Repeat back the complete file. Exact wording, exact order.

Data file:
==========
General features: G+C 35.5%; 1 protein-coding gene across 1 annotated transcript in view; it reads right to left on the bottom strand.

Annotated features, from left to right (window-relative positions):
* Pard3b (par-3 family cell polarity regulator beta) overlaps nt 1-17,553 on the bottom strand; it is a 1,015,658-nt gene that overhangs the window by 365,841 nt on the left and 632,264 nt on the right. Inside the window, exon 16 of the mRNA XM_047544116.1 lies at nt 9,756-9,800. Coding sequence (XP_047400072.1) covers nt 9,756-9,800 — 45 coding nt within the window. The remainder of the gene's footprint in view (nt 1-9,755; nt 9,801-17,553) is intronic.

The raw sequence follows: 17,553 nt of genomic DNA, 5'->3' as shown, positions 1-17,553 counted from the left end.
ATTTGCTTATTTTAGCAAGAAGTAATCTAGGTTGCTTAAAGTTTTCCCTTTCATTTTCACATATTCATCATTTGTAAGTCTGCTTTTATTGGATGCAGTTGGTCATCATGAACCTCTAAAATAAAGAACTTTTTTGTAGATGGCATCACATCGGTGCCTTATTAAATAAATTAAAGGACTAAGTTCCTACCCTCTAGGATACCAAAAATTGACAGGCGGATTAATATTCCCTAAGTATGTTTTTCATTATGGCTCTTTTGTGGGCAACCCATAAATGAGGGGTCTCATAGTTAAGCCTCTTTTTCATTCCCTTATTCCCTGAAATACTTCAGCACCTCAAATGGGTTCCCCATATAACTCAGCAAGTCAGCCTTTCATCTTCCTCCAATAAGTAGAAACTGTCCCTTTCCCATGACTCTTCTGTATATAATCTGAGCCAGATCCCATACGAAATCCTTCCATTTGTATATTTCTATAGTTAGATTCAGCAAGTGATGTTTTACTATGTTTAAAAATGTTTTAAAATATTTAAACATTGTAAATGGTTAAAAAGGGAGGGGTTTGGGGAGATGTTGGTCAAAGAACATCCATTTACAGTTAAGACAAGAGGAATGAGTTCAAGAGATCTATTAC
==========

General features: G+C 35.5%; 1 protein-coding gene across 1 annotated transcript in view; it reads right to left on the bottom strand.

Annotated features, from left to right (window-relative positions):
* Pard3b (par-3 family cell polarity regulator beta) overlaps nt 1-17,553 on the bottom strand; it is a 1,015,658-nt gene that overhangs the window by 365,841 nt on the left and 632,264 nt on the right. Inside the window, exon 16 of the mRNA XM_047544116.1 lies at nt 9,756-9,800. Coding sequence (XP_047400072.1) covers nt 9,756-9,800 — 45 coding nt within the window. The remainder of the gene's footprint in view (nt 1-9,755; nt 9,801-17,553) is intronic.

The raw sequence follows: 17,553 nt of genomic DNA, 5'->3' as shown, positions 1-17,553 counted from the left end.
ATTTGCTTATTTTAGCAAGAAGTAATCTAGGTTGCTTAAAGTTTTCCCTTTCATTTTCACATATTCATCATTTGTAAGTCTGCTTTTATTGGATGCAGTTGGTCATCATGAACCTCTAAAATAAAGAACTTTTTTGTAGATGGCATCACATCGGTGCCTTATTAAATAAATTAAAGGACTAAGTTCCTACCCTCTAGGATACCAAAAATTGACAGGCGGATTAATATTCCCTAAGTATGTTTTTCATTATGGCTCTTTTGTGGGCAACCCATAAATGAGGGGTCTCATAGTTAAGCCTCTTTTTCATTCCCTTATTCCCTGAAATACTTCAGCACCTCAAATGGGTTCCCCATATAACTCAGCAAGTCAGCCTTTCATCTTCCTCCAATAAGTAGAAACTGTCCCTTTCCCATGACTCTTCTGTATATAATCTGAGCCAGATCCCATACGAAATCCTTCCATTTGTATATTTCTATAGTTAGATTCAGCAAGTGATGTTTTACTATGTTTAAAAATGTTTTAAAATATTTAAACATTGTAAATGGTTAAAAAGGGAGGGGTTTGGGGAGATGTTGGTCAAAGAACATCCATTTACAGTTAAGACAAGAGGAATGAGTTCAAGAGATCTATTAC